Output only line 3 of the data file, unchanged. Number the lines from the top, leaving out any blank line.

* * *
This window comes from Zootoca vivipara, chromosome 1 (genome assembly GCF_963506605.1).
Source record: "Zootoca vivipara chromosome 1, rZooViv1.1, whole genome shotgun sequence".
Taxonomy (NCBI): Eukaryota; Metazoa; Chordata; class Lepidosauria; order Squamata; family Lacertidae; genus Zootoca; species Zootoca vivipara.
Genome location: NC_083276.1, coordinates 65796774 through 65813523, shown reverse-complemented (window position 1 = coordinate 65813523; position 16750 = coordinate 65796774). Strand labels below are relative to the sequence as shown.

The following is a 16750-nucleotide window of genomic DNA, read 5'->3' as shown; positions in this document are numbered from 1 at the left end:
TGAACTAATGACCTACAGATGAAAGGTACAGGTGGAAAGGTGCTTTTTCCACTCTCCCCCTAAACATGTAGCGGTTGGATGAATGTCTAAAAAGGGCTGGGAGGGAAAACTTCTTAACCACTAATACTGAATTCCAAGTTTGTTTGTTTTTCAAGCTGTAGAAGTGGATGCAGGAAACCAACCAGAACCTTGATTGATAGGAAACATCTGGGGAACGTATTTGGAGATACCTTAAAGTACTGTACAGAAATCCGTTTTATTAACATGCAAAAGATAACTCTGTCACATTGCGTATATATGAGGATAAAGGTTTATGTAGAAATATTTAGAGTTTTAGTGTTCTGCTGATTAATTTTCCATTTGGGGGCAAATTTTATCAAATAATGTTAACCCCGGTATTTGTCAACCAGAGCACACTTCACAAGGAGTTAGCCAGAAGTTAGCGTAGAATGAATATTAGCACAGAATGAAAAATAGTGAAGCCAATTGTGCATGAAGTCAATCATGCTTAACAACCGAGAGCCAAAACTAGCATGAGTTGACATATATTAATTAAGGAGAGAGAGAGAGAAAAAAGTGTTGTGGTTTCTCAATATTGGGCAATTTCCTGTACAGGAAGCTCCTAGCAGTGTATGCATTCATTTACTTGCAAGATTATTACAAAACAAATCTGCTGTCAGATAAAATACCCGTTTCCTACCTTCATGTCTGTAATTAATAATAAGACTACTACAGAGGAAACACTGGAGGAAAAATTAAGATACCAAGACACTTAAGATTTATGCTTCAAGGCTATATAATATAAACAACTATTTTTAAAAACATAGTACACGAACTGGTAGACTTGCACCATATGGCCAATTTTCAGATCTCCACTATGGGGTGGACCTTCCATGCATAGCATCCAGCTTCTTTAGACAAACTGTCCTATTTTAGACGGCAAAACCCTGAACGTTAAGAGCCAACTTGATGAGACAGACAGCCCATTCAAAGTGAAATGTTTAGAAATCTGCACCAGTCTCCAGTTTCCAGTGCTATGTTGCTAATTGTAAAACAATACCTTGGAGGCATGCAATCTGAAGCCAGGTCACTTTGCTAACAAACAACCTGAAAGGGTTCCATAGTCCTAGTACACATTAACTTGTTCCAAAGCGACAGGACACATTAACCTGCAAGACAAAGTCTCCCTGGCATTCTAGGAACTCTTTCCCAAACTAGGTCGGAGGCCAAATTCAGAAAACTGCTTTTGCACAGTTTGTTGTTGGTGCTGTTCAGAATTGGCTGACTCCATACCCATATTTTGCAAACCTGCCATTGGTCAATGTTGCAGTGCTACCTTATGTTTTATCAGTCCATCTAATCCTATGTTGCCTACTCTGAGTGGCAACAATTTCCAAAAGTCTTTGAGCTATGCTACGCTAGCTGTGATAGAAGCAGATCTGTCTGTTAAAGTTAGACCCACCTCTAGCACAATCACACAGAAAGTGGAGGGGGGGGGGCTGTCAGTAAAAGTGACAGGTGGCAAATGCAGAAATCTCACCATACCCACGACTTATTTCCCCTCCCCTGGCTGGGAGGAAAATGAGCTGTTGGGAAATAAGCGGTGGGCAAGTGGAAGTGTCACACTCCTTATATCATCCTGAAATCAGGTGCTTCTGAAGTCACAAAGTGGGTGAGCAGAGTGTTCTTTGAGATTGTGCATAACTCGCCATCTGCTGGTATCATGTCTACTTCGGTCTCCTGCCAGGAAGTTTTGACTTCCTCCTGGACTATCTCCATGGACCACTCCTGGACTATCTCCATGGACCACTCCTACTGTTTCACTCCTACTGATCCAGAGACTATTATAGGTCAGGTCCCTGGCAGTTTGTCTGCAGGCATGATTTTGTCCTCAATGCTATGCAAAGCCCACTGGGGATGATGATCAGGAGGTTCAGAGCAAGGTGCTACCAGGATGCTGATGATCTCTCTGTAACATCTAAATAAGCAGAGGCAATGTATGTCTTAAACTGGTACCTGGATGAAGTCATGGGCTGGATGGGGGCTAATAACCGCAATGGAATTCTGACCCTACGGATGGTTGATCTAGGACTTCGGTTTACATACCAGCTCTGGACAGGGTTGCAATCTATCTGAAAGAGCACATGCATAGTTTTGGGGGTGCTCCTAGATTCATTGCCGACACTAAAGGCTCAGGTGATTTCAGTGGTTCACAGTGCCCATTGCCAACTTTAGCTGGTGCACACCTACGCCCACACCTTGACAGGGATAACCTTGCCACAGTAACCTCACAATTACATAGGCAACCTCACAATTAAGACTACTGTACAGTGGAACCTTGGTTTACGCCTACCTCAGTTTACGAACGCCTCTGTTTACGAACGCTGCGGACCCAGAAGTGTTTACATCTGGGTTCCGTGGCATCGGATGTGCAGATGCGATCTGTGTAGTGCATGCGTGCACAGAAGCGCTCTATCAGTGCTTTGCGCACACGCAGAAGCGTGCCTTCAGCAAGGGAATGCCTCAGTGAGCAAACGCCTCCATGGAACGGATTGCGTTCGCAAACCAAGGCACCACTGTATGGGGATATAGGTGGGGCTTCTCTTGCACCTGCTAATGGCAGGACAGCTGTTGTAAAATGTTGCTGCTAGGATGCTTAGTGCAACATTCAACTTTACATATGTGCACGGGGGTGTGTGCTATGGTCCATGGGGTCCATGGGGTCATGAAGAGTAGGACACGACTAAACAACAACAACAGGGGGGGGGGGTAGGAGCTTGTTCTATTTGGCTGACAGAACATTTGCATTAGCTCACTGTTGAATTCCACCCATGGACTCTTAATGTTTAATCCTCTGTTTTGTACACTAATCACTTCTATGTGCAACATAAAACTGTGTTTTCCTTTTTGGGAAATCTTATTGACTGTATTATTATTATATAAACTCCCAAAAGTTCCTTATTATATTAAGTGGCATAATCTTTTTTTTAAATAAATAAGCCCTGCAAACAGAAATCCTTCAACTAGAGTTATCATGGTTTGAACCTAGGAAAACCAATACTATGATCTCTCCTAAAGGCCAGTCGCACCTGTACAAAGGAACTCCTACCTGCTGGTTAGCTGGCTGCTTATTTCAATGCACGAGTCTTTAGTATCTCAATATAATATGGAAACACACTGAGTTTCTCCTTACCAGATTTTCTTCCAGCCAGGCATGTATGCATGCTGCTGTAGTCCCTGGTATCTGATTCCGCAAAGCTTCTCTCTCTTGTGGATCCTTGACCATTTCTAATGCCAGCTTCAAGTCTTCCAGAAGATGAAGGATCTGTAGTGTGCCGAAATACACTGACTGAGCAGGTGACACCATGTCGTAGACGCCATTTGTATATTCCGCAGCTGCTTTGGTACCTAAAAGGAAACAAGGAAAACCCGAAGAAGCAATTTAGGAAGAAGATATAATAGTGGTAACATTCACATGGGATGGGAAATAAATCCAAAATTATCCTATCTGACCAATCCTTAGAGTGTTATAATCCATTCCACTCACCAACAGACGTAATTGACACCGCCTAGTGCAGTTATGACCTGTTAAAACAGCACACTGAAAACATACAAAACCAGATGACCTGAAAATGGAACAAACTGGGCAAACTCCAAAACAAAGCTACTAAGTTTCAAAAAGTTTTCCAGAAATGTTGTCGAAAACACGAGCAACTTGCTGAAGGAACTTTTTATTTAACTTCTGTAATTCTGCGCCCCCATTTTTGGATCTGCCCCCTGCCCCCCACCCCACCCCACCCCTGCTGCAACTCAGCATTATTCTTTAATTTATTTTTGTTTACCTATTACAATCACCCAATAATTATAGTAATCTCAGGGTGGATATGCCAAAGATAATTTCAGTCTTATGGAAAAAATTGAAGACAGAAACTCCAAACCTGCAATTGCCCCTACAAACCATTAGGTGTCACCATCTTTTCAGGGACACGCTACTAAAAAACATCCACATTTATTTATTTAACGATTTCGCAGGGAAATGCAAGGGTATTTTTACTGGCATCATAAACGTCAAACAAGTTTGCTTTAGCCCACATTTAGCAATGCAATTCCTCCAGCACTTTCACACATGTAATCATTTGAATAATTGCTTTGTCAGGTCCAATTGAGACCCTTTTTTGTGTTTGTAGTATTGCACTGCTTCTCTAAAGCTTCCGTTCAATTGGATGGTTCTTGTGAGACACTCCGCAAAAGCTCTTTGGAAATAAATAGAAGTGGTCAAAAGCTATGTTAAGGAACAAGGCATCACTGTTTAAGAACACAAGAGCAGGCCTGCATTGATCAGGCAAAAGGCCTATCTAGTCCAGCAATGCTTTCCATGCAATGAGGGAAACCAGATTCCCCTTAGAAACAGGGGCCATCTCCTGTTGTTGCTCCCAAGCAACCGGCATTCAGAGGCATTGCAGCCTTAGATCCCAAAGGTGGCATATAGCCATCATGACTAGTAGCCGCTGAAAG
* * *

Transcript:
Taxonomy (NCBI): Eukaryota; Metazoa; Chordata; class Lepidosauria; order Squamata; family Lacertidae; genus Zootoca; species Zootoca vivipara.